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1.
Hum Mutat ; 2019 Sep 28.
Artigo em Inglês | MEDLINE | ID: mdl-31562665

RESUMO

The heterogeneous manifestations of MYH9-related disorder (MYH9-RD), characterized by macrothrombocytopenia, Döhle-like inclusion bodies in leukocytes, bleeding of variable severity with, in some cases, ear, eye, kidney, and liver involvement, make the diagnosis for these patients still challenging in clinical practice. We collected phenotypic data and analyzed the genetic variants in more than 3,000 patients with a bleeding or platelet disorder. Patients were enrolled in the BRIDGE-BPD and ThromboGenomics Projects and their samples processed by high throughput sequencing (HTS). We identified 50 patients with a rare variant in MYH9. All patients had macrothrombocytes and all except two had thrombocytopenia. Some degree of bleeding diathesis was reported in 41 of the 50 patients. Eleven patients presented hearing impairment, three renal failure and two elevated liver enzymes. Among the 28 rare variants identified in MYH9, 12 were novel. HTS was instrumental in diagnosing 23 patients (46%). Our results confirm the clinical heterogeneity of MYH9-RD and show that, in the presence of an unclassified platelet disorder with macrothrombocytes, MYH9-RD should always be considered. A HTS-based strategy is a reliable method to reach a conclusive diagnosis of MYH9-RD in clinical practice.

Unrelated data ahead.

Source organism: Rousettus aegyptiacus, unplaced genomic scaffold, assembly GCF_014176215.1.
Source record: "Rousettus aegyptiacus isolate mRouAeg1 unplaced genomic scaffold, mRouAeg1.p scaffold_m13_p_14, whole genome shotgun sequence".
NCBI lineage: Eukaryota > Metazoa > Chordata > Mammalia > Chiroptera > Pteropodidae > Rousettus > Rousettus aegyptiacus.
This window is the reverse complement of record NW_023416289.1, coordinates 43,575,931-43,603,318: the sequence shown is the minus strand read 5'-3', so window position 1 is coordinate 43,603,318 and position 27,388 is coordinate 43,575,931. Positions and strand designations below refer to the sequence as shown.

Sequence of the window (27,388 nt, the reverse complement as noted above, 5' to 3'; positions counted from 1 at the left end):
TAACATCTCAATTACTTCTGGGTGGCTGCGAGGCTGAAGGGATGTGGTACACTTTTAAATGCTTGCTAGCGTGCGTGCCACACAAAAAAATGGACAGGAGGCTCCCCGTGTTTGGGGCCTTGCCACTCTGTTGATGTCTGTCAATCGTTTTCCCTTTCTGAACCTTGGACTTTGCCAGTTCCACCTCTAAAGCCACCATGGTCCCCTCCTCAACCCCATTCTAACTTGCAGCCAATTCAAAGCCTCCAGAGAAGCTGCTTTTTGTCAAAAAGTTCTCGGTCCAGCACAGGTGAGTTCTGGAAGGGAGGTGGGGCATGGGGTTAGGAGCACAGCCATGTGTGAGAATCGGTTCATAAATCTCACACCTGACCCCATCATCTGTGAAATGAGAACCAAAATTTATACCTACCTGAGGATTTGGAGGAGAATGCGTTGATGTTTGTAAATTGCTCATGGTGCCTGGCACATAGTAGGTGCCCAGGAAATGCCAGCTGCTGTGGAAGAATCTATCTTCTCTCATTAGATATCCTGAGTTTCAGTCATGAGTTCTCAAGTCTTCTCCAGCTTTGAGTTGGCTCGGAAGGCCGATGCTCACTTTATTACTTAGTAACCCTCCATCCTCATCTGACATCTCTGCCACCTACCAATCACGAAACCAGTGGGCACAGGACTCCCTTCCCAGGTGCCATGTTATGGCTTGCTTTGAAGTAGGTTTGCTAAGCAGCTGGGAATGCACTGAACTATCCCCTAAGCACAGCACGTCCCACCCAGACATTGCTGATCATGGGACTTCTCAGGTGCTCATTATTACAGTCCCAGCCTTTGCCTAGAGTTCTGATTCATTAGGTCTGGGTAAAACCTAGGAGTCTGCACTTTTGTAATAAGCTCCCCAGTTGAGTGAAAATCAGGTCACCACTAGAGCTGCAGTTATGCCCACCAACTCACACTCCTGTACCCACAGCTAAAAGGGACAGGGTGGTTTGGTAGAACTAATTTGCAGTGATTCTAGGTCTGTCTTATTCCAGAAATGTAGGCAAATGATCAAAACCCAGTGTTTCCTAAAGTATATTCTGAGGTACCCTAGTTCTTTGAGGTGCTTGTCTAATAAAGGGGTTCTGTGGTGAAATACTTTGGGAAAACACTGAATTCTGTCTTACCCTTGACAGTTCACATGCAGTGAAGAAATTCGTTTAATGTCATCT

2.
Haematologica ; 2018 Nov 22.
Artigo em Inglês | MEDLINE | ID: mdl-30467204

RESUMO